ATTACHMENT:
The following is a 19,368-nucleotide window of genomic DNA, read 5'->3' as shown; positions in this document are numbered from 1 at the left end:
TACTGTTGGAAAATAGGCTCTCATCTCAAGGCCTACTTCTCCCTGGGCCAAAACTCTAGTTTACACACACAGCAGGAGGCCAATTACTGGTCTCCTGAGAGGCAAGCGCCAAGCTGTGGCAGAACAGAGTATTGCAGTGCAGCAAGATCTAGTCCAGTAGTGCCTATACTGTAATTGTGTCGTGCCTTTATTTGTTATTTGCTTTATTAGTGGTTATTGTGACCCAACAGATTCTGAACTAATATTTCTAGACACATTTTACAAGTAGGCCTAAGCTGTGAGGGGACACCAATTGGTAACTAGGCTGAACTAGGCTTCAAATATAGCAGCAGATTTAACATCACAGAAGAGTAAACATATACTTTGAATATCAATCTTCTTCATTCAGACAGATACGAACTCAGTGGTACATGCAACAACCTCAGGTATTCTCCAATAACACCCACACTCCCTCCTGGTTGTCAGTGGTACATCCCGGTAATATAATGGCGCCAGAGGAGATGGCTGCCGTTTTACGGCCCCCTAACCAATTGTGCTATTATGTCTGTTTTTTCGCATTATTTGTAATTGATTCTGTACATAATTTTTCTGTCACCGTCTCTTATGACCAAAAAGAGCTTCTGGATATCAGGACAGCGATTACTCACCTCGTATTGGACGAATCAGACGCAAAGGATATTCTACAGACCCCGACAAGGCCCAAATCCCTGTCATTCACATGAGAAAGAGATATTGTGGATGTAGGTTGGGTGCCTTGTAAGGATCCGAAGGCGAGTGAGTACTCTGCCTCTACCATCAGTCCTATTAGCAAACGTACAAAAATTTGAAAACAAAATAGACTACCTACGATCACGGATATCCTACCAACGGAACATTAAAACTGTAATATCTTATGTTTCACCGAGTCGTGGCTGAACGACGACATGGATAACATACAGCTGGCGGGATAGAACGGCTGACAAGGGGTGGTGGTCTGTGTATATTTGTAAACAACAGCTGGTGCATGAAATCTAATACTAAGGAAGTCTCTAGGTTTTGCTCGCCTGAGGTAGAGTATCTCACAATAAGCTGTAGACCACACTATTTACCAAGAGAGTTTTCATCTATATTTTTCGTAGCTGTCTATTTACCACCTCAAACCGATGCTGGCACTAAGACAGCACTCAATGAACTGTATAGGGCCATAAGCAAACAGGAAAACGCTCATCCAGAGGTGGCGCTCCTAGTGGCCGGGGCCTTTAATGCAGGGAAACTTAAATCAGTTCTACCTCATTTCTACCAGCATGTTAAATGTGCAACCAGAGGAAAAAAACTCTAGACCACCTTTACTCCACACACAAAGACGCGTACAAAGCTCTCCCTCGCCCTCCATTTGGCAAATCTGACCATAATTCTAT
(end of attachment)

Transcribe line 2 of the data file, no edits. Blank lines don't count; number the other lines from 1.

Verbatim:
TACTGTTGGAAAATAGGCTCTCATCTCAAGGCCTACTTCTCCCTGGGCCAAAACTCTAGTTTACACACACAGCAGGAGGCCAATTACTGGTCTCCTGAGAGGCAAGCGCCAAGCTGTGGCAGAACAGAGTATTGCAGTGCAGCAAGATCTAGTCCAGTAGTGCCTATACTGTAATTGTGTCGTGCCTTTATTTGTTATTTGCTTTATTAGTGGTTATTGTGACCCAACAGATTCTGAACTAATATTTCTAGACACATTTTACAAGTAGGCCTAAGCTGTGAGGGGACACCAATTGGTAACTAGGCTGAACTAGGCTTCAAATATAGCAGCAGATTTAACATCACAGAAGAGTAAACATATACTTTGAATATCAATCTTCTTCATTCAGACAGATACGAACTCAGTGGTACATGCAACAACCTCAGGTATTCTCCAATAACACCCACACTCCCTCCTGGTTGTCAGTGGTACATCCCGGTAATATAATGGCGCCAGAGGAGATGGCTGCCGTTTTACGGCCCCCTAACCAATTGTGCTATTATGTCTGTTTTTTCGCATTATTTGTAATTGATTCTGTACATAATTTTTCTGTCACCGTCTCTTATGACCAAAAAGAGCTTCTGGATATCAGGACAGCGATTACTCACCTCGTATTGGACGAATCAGACGCAAAGGATATTCTACAGACCCCGACAAGGCCCAAATCCCTGTCATTCACATGAGAAAGAGATATTGTGGATGTAGGTTGGGTGCCTTGTAAGGATCCGAAGGCGAGTGAGTACTCTGCCTCTACCATCAGTCCTATTAGCAAACGTACAAAAATTTGAAAACAAAATAGACTACCTACGATCACGGATATCCTACCAACGGAACATTAAAACTGTAATATCTTATGTTTCACCGAGTCGTGGCTGAACGACGACATGGATAACATACAGCTGGCGGGATAGAACGGCTGACAAGGGGTGGTGGTCTGTGTATATTTGTAAACAACAGCTGGTGCATGAAATCTAATACTAAGGAAGTCTCTAGGTTTTGCTCGCCTGAGGTAGAGTATCTCACAATAAGCTGTAGACCACACTATTTACCAAGAGAGTTTTCATCTATATTTTTCGTAGCTGTCTATTTACCACCTCAAACCGATGCTGGCACTAAGACAGCACTCAATGAACTGTATAGGGCCATAAGCAAACAGGAAAACGCTCATCCAGAGGTGGCGCTCCTAGTGGCCGGGGCCTTTAATGCAGGGAAACTTAAATCAGTTCTACCTCATTTCTACCAGCATGTTAAATGTGCAACCAGAGGAAAAAAACTCTAGACCACCTTTACTCCACACACAAAGACGCGTACAAAGCTCTCCCTCGCCCTCCATTTGGCAAATCTGACCATAATTCTAT